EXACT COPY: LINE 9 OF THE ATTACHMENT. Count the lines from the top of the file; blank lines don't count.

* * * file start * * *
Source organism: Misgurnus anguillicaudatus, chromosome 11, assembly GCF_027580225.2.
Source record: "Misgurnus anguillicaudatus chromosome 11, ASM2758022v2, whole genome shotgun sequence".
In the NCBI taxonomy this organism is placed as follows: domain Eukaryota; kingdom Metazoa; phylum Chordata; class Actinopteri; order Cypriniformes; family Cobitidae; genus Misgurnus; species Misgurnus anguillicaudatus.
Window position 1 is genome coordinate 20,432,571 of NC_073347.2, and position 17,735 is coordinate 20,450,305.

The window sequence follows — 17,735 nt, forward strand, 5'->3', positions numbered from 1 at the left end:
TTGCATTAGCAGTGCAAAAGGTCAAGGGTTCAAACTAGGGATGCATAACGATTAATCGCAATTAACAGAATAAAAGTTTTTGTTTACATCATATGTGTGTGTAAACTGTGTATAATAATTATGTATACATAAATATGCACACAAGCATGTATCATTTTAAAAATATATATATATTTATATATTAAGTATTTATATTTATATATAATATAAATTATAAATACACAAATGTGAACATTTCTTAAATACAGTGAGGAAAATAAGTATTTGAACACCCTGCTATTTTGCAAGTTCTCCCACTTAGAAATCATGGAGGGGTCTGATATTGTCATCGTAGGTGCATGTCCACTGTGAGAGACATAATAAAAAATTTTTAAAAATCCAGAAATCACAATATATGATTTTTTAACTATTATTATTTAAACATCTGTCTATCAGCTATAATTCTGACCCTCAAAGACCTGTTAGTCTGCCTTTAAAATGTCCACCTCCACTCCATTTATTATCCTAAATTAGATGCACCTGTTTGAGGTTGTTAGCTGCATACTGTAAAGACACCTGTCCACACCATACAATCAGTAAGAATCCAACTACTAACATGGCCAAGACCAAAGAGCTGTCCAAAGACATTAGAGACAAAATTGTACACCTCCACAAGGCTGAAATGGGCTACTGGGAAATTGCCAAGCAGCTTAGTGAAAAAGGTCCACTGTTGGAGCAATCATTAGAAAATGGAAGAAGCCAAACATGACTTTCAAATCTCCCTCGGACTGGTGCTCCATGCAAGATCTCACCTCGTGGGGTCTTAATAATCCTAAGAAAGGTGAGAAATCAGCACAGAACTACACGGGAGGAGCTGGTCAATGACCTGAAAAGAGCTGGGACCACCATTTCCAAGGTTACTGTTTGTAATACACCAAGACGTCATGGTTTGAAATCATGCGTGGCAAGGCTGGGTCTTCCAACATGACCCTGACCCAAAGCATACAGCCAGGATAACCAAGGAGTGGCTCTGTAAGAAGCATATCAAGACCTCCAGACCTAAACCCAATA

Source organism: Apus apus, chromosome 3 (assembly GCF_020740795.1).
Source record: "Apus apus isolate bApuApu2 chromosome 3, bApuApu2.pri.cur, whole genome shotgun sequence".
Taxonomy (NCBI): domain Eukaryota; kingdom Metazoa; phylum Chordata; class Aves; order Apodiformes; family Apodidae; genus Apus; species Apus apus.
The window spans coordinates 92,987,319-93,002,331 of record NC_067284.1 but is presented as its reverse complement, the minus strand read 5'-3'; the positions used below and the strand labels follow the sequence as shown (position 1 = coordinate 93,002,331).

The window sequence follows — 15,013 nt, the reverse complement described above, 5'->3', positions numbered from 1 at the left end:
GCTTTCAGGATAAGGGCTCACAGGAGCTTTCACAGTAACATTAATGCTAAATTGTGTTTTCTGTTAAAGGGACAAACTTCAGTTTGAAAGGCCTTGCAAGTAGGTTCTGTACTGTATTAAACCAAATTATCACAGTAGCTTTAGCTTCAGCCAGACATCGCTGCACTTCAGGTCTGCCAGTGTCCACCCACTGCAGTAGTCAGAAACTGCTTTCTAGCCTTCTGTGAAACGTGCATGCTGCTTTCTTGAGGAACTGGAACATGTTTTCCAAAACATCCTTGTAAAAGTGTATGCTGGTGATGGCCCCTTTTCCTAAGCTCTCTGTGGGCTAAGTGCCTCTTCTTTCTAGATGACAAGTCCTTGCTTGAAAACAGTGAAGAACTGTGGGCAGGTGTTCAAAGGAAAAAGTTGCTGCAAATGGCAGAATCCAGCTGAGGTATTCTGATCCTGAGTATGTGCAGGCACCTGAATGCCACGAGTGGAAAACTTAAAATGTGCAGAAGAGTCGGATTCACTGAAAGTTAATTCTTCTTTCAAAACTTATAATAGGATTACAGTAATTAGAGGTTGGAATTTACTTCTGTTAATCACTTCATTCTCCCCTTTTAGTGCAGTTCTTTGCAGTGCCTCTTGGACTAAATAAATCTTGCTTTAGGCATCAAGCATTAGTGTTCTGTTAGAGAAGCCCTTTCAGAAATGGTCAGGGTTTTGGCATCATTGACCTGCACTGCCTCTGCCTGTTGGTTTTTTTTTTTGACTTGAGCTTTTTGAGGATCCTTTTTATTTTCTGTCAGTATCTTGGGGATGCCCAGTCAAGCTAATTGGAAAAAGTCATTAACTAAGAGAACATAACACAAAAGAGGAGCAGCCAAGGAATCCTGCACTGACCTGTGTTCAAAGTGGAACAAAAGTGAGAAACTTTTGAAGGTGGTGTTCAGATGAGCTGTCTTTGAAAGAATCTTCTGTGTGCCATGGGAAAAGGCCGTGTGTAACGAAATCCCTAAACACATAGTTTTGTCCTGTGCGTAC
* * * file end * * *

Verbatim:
Taxonomy (NCBI): domain Eukaryota; kingdom Metazoa; phylum Chordata; class Aves; order Apodiformes; family Apodidae; genus Apus; species Apus apus.